Burt Ives Honda has reopened. The motorcycle dealership on Route 66 in Columbia, CT that dates back to 1931 has been closed since December after Kenny Ives purchased the store from his father, Ken Ives Sr. It has undergone a thorough remodeling over the past five months and, while some finish work still needs to be done, reopened on Monday.
New Honda motorcycles and scooters were being rolled on to the showroom floor on May 15 even though masking tape revealed newly-painted surfaces, speaker wire dangled from the ceiling, and cabinetry and decorative accents had yet to be installed.
“We gutted it to the studs – all the wiring, plumbing, everything. We tore it right to nothing and started over,” said Ives in an interview that was frequently interrupted by his ringing cell phone and workers with questions.
What exists now is a modern, 4,000-square-foot showroom backed by a 1,000-square-foot service area. The original building went up in 1930. From 1931 until the early 1960s, Burt Ives, who was Kenny Ives’ grandfather, sold Harley-Davidsons. Honda came aboard more than 50 years ago.
Early on, Burt Ives and his wife lived in attached living quarters and raised their family there. When they eventually built a house of their own a short distance away on Route 66, the live-in quarters continued to be occupied. “Mom and Dad moved in and lived there,” said Ives, reporting that the dealership was literally his first home.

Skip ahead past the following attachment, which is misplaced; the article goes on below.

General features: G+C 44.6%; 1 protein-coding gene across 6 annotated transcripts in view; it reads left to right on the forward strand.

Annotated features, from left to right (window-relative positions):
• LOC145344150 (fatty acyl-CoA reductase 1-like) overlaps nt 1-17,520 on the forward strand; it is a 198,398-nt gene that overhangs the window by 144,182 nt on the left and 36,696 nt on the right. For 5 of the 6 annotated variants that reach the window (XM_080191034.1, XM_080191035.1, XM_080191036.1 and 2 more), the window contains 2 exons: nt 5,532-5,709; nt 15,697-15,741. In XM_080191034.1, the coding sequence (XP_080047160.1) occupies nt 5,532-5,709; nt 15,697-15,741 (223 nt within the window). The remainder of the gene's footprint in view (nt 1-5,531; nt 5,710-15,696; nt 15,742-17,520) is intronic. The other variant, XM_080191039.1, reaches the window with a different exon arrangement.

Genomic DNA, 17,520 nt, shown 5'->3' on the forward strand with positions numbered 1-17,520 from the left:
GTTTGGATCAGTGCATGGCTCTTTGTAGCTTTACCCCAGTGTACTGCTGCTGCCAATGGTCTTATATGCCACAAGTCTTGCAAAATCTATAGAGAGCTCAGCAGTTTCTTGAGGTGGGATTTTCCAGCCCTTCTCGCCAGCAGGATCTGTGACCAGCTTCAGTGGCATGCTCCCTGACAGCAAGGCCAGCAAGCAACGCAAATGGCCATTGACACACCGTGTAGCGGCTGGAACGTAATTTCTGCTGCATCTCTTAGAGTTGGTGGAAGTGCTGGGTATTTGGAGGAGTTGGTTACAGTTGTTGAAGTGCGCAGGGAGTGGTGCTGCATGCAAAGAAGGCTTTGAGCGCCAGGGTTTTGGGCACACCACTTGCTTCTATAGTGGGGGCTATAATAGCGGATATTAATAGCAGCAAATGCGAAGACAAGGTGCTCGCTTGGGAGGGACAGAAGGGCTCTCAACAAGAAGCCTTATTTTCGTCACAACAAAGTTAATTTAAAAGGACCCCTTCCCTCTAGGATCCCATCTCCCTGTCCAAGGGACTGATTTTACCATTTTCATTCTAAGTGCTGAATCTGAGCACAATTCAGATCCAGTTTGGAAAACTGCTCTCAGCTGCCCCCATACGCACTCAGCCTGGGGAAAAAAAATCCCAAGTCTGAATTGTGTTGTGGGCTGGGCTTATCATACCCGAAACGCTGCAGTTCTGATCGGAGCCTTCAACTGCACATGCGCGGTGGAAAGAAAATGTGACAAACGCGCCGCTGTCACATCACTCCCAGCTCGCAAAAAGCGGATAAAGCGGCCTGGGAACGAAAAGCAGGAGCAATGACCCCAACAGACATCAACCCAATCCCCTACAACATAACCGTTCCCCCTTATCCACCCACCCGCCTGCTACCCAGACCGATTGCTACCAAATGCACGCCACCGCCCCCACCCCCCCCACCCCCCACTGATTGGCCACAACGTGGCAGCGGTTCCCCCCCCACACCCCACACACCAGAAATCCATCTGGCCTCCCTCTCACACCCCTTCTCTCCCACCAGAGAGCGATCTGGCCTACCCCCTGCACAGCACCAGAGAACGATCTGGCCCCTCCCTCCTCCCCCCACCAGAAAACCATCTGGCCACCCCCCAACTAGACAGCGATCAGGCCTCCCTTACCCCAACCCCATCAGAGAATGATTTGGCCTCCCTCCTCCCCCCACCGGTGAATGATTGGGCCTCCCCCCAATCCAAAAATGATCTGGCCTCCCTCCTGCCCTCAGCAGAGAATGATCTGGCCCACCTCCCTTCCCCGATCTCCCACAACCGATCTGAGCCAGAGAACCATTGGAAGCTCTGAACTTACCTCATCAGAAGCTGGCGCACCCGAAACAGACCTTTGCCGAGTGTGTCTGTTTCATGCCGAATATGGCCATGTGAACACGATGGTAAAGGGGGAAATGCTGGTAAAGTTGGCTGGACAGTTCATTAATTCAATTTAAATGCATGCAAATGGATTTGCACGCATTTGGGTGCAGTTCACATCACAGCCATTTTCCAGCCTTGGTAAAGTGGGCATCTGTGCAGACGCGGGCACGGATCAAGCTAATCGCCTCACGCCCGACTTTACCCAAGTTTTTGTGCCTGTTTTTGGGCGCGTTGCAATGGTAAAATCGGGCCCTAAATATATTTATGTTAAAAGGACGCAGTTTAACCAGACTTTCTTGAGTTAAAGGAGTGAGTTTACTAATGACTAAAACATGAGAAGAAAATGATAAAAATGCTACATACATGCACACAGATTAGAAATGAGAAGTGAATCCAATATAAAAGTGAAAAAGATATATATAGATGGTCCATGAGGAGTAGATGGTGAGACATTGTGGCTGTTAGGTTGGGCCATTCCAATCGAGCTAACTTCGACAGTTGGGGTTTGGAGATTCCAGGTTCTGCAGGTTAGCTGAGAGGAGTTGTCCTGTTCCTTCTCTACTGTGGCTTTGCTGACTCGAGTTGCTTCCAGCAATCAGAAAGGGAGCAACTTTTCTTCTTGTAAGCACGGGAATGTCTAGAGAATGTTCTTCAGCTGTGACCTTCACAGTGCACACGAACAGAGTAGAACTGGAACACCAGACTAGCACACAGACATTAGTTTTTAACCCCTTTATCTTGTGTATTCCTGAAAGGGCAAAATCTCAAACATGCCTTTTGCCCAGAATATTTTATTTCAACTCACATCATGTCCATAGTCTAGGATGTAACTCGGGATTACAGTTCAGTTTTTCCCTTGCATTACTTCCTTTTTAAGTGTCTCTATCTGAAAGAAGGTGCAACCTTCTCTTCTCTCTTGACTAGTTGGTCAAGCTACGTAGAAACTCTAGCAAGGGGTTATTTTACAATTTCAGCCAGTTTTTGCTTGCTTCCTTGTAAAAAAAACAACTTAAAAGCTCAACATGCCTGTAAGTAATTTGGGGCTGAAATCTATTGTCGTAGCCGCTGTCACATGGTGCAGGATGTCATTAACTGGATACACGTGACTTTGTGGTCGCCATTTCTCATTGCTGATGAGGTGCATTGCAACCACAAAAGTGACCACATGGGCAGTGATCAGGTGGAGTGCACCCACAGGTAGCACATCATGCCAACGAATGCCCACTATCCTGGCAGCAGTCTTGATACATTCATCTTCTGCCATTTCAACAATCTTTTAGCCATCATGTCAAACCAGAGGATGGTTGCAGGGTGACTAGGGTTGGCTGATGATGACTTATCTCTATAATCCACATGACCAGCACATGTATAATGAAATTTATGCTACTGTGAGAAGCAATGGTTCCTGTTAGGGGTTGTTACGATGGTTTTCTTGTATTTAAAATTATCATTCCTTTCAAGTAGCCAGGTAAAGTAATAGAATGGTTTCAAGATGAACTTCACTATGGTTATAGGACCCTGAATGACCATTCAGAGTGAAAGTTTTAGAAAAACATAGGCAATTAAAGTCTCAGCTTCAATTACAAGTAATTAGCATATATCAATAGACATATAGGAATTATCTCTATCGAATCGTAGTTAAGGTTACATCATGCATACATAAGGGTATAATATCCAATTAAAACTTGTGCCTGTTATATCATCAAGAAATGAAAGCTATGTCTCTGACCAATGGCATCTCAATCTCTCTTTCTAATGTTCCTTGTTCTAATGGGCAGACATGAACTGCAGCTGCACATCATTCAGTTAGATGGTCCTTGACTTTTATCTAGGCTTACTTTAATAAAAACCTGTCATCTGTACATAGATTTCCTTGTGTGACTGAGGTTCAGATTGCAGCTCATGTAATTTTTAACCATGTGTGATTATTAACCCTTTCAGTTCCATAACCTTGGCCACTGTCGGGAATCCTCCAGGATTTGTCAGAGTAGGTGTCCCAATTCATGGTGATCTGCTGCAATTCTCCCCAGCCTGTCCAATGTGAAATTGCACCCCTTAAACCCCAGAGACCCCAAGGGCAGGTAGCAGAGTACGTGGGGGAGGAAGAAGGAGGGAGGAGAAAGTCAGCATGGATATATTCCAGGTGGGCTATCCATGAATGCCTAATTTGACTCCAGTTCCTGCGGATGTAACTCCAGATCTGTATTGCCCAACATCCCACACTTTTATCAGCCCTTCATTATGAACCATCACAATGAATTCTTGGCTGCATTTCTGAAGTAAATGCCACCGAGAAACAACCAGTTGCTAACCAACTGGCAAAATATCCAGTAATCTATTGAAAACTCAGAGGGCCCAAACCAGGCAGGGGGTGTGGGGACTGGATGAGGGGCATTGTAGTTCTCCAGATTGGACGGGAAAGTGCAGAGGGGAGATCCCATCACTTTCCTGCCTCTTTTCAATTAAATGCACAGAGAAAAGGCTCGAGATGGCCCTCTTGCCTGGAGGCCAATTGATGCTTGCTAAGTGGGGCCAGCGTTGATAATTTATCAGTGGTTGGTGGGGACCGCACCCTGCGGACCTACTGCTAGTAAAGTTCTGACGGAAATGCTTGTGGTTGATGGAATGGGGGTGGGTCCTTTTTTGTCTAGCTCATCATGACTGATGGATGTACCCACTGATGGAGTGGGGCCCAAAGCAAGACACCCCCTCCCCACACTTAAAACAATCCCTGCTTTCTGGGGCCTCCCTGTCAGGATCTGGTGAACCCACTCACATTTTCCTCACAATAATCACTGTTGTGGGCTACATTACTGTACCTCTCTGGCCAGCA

One memorable feature of the old dealership was a manually-operated cash register. “I have a picture of me about one year old sitting on the glass counter next to the cash register,” said Ives, who is 44. That cash register is still on site, and Ives fetched it from storage in the basement. It will reoccupy a place of decorative prominence on the counter once the dealership re-opens.
Also getting a spot on the wall, no doubt, will be a vintage uniform from “Burt’s Riders M/C” of Willimantic, CT, a club his grandfather had. From the looks of it, it could date to the 1930s or 1940s.
Burt Ives kept the business until the early 70s when he sold to Ken Ives Sr. and his brother, Bill Ives. As a kid, Ives worked there for his father. “I started working for him when I was really young putting new bikes together – ’82 or ’83,” he said.
Ives left Burt Ives Honda in 1998 and went to work for New England Cycle Center in Hartford. His goal was to have his own dealership, which he accomplished in 2002 when he opened Chaplin Kawasaki in Chaplin, CT, a store that he continues to own. He laughed that in four years he went from earning one-half minimum wage to owning a motorcycle dealership.
“I probably have about a hundred new Hondas in stock,” said Ives, explaining that most were stored at Chaplin Kawasaki during the renovation of Burt Ives Honda.
Ives’ hopes for his new dealership are simple. “Just do the best we can – stay in business and pay the bills,” he said.